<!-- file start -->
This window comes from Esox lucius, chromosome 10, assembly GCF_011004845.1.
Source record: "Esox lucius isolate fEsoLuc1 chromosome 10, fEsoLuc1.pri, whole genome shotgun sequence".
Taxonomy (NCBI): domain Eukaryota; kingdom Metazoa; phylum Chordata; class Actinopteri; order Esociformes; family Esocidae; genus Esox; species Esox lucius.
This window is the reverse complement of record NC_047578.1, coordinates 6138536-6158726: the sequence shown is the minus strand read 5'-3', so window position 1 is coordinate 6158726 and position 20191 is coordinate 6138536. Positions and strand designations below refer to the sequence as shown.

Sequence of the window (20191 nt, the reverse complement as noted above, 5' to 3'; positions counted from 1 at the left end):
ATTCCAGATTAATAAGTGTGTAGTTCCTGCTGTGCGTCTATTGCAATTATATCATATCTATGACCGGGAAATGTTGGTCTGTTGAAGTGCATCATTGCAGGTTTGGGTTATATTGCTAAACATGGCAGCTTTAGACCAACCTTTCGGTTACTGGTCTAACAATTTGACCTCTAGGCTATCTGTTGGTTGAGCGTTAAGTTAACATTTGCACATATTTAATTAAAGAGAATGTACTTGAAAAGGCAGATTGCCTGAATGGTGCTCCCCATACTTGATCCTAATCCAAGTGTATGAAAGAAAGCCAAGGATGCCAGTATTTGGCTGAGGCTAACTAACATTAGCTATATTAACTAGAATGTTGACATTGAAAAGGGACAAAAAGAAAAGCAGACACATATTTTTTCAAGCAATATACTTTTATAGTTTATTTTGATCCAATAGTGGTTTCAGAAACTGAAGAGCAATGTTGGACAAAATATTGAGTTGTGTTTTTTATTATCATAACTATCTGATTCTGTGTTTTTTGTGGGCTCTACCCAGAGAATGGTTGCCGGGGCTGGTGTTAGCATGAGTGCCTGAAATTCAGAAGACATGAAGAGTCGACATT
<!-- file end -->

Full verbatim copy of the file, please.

This window comes from Esox lucius, chromosome 10, assembly GCF_011004845.1.
Source record: "Esox lucius isolate fEsoLuc1 chromosome 10, fEsoLuc1.pri, whole genome shotgun sequence".
Taxonomy (NCBI): domain Eukaryota; kingdom Metazoa; phylum Chordata; class Actinopteri; order Esociformes; family Esocidae; genus Esox; species Esox lucius.
This window is the reverse complement of record NC_047578.1, coordinates 6138536-6158726: the sequence shown is the minus strand read 5'-3', so window position 1 is coordinate 6158726 and position 20191 is coordinate 6138536. Positions and strand designations below refer to the sequence as shown.

Sequence of the window (20191 nt, the reverse complement as noted above, 5' to 3'; positions counted from 1 at the left end):
ATTCCAGATTAATAAGTGTGTAGTTCCTGCTGTGCGTCTATTGCAATTATATCATATCTATGACCGGGAAATGTTGGTCTGTTGAAGTGCATCATTGCAGGTTTGGGTTATATTGCTAAACATGGCAGCTTTAGACCAACCTTTCGGTTACTGGTCTAACAATTTGACCTCTAGGCTATCTGTTGGTTGAGCGTTAAGTTAACATTTGCACATATTTAATTAAAGAGAATGTACTTGAAAAGGCAGATTGCCTGAATGGTGCTCCCCATACTTGATCCTAATCCAAGTGTATGAAAGAAAGCCAAGGATGCCAGTATTTGGCTGAGGCTAACTAACATTAGCTATATTAACTAGAATGTTGACATTGAAAAGGGACAAAAAGAAAAGCAGACACATATTTTTTCAAGCAATATACTTTTATAGTTTATTTTGATCCAATAGTGGTTTCAGAAACTGAAGAGCAATGTTGGACAAAATATTGAGTTGTGTTTTTTATTATCATAACTATCTGATTCTGTGTTTTTTGTGGGCTCTACCCAGAGAATGGTTGCCGGGGCTGGTGTTAGCATGAGTGCCTGAAATTCAGAAGACATGAAGAGTCGACATT